miles daily.
>         -  did you have a strategy for accomplishing your miles?  
> (passes/streams   early, really early starts, simply long days...)

We did not change are strategy much in terms of start time.  We typically
awoke at 5:00 and hit the trail by 6:00.  We typically camped above 10K on
pass days in hopes of reaching the pass by 9:30-10:00.  We found that we
took far fewer breaks during the Sierra crossing.  I believe this was simply
due to the slow travel and the need to make mileage.
>     -  Were you prepared for how hard it was?

I was prepared mentally and physically for the conditions however, it became
obvious at Glen Pass that my partners were not prepared for the difficulty
we encountered.  It was draining both mentally and physically as it was
difficult to ever "let your guard down".  Even with this difficulty, I would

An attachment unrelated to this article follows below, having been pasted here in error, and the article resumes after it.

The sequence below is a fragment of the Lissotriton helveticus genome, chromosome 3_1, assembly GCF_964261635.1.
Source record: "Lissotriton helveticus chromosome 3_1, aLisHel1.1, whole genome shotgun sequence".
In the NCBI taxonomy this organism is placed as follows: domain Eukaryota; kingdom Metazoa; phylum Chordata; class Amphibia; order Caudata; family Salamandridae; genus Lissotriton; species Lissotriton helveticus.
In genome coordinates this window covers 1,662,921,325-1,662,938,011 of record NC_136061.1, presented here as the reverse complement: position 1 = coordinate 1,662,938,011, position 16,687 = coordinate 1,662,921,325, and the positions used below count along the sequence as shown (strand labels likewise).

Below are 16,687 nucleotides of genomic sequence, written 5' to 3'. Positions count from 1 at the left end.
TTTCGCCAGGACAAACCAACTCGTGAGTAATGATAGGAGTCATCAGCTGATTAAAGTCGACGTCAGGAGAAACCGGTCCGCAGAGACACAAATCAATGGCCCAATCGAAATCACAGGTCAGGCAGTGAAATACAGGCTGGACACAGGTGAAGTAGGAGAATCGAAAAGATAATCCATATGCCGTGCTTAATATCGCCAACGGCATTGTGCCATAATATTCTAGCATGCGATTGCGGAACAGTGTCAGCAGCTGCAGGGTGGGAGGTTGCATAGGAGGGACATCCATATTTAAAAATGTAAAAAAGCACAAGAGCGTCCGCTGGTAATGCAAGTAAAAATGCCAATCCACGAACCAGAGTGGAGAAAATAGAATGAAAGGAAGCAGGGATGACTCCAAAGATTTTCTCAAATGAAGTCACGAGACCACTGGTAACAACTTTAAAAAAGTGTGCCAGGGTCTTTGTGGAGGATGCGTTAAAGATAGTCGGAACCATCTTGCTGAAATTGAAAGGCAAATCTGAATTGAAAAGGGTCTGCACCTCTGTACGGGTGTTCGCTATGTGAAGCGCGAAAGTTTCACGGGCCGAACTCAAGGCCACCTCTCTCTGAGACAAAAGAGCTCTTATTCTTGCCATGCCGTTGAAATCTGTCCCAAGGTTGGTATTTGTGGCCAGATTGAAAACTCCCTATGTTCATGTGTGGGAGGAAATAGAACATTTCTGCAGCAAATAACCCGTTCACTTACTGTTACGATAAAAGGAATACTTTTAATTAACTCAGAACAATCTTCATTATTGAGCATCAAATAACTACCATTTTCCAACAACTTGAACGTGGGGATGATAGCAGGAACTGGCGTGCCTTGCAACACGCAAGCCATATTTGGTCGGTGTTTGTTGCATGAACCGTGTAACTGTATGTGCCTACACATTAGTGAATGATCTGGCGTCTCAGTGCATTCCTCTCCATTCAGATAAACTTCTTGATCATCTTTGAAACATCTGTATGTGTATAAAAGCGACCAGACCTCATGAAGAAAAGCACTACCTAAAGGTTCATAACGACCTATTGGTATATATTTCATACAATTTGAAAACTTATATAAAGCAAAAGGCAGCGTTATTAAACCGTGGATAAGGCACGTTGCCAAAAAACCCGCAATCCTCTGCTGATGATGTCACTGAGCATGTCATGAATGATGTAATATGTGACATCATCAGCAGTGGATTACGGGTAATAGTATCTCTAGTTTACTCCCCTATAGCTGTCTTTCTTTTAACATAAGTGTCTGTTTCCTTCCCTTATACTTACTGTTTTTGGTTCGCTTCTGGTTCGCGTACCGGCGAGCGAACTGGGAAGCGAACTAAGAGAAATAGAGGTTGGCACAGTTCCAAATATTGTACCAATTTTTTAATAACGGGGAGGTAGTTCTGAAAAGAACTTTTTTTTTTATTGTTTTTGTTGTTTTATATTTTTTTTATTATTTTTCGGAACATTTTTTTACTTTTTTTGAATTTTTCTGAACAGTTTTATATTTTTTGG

not have chosen to have it any other way.  It was different; both in beauty
and in challenge.  It was not the standard cookie cutter crossing of the

>         -  how would you help the next class understand what to  
> expect?

Wow, good question.  I would encourage future hikers to practice with and
learn how to utilize a compass and map to the point that it is very
comfortable.  We encountered nearly 80% snow coverage from Chicken Springs
Lake to Donahue Pass.  In these conditions it is important that you feel
comfortable traveling without sight of the trail using map and compass.  We
purposely chose not to carry a GPS as we all wanted to make the traverse
without the aid of a GPS however, these devices can be very beneficial in
conditions such as they were in 2006.